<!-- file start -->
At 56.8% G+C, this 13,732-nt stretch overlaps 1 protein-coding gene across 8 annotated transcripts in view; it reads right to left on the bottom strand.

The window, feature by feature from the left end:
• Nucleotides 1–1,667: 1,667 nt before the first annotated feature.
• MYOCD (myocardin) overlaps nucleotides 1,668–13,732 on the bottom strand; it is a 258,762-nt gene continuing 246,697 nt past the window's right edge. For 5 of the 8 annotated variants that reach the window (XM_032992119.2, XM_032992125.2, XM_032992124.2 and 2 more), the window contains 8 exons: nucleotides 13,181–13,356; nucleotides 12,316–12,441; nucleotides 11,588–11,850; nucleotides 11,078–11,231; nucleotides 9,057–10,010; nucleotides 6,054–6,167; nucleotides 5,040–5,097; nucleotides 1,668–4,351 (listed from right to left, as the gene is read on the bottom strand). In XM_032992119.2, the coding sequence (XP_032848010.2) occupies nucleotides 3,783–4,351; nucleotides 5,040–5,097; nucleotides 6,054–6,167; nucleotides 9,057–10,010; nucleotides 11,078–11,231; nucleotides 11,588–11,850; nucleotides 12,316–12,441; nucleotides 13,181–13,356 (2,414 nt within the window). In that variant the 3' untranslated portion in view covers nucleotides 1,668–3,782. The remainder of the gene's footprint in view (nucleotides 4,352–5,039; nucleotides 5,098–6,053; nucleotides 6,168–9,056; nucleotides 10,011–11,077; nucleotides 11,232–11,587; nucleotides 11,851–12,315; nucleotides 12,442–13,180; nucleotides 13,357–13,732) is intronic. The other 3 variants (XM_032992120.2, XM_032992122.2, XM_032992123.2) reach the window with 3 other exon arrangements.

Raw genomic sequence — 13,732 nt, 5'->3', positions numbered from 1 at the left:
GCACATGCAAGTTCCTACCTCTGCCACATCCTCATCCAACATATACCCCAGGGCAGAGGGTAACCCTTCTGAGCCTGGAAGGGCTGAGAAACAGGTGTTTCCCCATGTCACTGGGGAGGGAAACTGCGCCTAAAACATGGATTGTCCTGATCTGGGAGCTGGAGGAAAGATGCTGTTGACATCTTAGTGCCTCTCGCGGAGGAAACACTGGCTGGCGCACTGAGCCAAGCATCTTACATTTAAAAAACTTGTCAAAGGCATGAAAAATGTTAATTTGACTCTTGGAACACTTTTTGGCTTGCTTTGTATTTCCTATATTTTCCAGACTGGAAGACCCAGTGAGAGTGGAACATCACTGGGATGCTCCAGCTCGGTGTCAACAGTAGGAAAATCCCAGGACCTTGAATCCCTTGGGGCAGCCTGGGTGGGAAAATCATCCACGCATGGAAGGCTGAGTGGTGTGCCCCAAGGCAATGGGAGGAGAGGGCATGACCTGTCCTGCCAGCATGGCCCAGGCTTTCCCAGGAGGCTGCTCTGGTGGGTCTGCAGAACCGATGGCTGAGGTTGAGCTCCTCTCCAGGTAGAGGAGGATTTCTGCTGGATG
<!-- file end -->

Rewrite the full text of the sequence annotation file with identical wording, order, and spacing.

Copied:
At 56.8% G+C, this 13,732-nt stretch overlaps 1 protein-coding gene across 8 annotated transcripts in view; it reads right to left on the bottom strand.

The window, feature by feature from the left end:
• Nucleotides 1–1,667: 1,667 nt before the first annotated feature.
• MYOCD (myocardin) overlaps nucleotides 1,668–13,732 on the bottom strand; it is a 258,762-nt gene continuing 246,697 nt past the window's right edge. For 5 of the 8 annotated variants that reach the window (XM_032992119.2, XM_032992125.2, XM_032992124.2 and 2 more), the window contains 8 exons: nucleotides 13,181–13,356; nucleotides 12,316–12,441; nucleotides 11,588–11,850; nucleotides 11,078–11,231; nucleotides 9,057–10,010; nucleotides 6,054–6,167; nucleotides 5,040–5,097; nucleotides 1,668–4,351 (listed from right to left, as the gene is read on the bottom strand). In XM_032992119.2, the coding sequence (XP_032848010.2) occupies nucleotides 3,783–4,351; nucleotides 5,040–5,097; nucleotides 6,054–6,167; nucleotides 9,057–10,010; nucleotides 11,078–11,231; nucleotides 11,588–11,850; nucleotides 12,316–12,441; nucleotides 13,181–13,356 (2,414 nt within the window). In that variant the 3' untranslated portion in view covers nucleotides 1,668–3,782. The remainder of the gene's footprint in view (nucleotides 4,352–5,039; nucleotides 5,098–6,053; nucleotides 6,168–9,056; nucleotides 10,011–11,077; nucleotides 11,232–11,587; nucleotides 11,851–12,315; nucleotides 12,442–13,180; nucleotides 13,357–13,732) is intronic. The other 3 variants (XM_032992120.2, XM_032992122.2, XM_032992123.2) reach the window with 3 other exon arrangements.

Raw genomic sequence — 13,732 nt, 5'->3', positions numbered from 1 at the left:
GCACATGCAAGTTCCTACCTCTGCCACATCCTCATCCAACATATACCCCAGGGCAGAGGGTAACCCTTCTGAGCCTGGAAGGGCTGAGAAACAGGTGTTTCCCCATGTCACTGGGGAGGGAAACTGCGCCTAAAACATGGATTGTCCTGATCTGGGAGCTGGAGGAAAGATGCTGTTGACATCTTAGTGCCTCTCGCGGAGGAAACACTGGCTGGCGCACTGAGCCAAGCATCTTACATTTAAAAAACTTGTCAAAGGCATGAAAAATGTTAATTTGACTCTTGGAACACTTTTTGGCTTGCTTTGTATTTCCTATATTTTCCAGACTGGAAGACCCAGTGAGAGTGGAACATCACTGGGATGCTCCAGCTCGGTGTCAACAGTAGGAAAATCCCAGGACCTTGAATCCCTTGGGGCAGCCTGGGTGGGAAAATCATCCACGCATGGAAGGCTGAGTGGTGTGCCCCAAGGCAATGGGAGGAGAGGGCATGACCTGTCCTGCCAGCATGGCCCAGGCTTTCCCAGGAGGCTGCTCTGGTGGGTCTGCAGAACCGATGGCTGAGGTTGAGCTCCTCTCCAGGTAGAGGAGGATTTCTGCTGGATG